Who says Christmas has to be this happy time, where everybody revels in candles, presents, and family comfort, and where you might meet a jolly Father Christmas accompanied by a helpful elf in every department store and kindergarten across the land. Looking at the little elf – or nisse is Danish – in the picture above, not everybody is so contented with their lot this time of year.
It might surprise you to hear that this nisse actually comes from Bali. But aside from his angry scowl, he looks just like any other nisse we have become familiar with. I tend to think, though, that his evident tempestuous temperament makes him more true to the original folktales about nisser than the sugar-coated image of the friendly helper, who makes toys in Santa’s workshop that we know from films and cartoons today.
Because in Scandinavian folklore nisser were both capable of protecting and causing harm. They were ancestor spirits who lived in attics or barns, and, if treated with the proper respect (and to generous amounts of food), they would act as guardians of the house. But they were also quick to take offence and once angered, they would play tricks upon the family, or even maim or kill livestock.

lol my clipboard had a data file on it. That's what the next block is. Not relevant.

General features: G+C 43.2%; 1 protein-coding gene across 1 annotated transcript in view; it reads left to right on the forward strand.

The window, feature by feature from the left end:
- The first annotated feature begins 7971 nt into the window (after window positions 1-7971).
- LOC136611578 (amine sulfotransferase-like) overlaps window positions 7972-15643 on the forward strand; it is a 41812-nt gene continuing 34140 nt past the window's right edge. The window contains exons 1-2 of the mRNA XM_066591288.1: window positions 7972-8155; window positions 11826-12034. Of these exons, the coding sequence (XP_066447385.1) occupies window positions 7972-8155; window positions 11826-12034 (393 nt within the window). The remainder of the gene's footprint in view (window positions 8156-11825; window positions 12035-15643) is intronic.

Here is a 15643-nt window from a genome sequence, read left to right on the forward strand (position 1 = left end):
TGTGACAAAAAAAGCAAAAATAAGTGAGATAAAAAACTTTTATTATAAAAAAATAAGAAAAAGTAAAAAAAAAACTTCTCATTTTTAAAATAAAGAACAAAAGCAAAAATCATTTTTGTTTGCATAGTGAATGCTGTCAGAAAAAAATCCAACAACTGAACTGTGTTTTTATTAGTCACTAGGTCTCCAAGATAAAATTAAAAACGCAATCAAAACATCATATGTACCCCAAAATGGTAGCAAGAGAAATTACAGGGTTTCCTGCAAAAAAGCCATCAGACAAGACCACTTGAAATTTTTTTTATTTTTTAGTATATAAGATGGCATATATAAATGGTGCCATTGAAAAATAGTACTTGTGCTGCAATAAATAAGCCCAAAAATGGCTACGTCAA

A far cry from the sweet and harmless creatures of modern pop culture.
So, Merry Christmas from all of us here at ethnographica! And remember to put a bowl of rice porridge out tonight – you don’t want to tempt fate, do you? I certainly feel inclined to make sure that our little Balinese friend is well fed. We wouldn’t want him to start playing tricks on us, when we are working alone among the shelves in the museum’s storage facilities…
…and if you think the tradition of putting out food for the nisse in the attic is only for a few, living on farmsteads in the country, here is a video of the Danish Queen, Margrethe II, making sure that the royal nisser are well fed: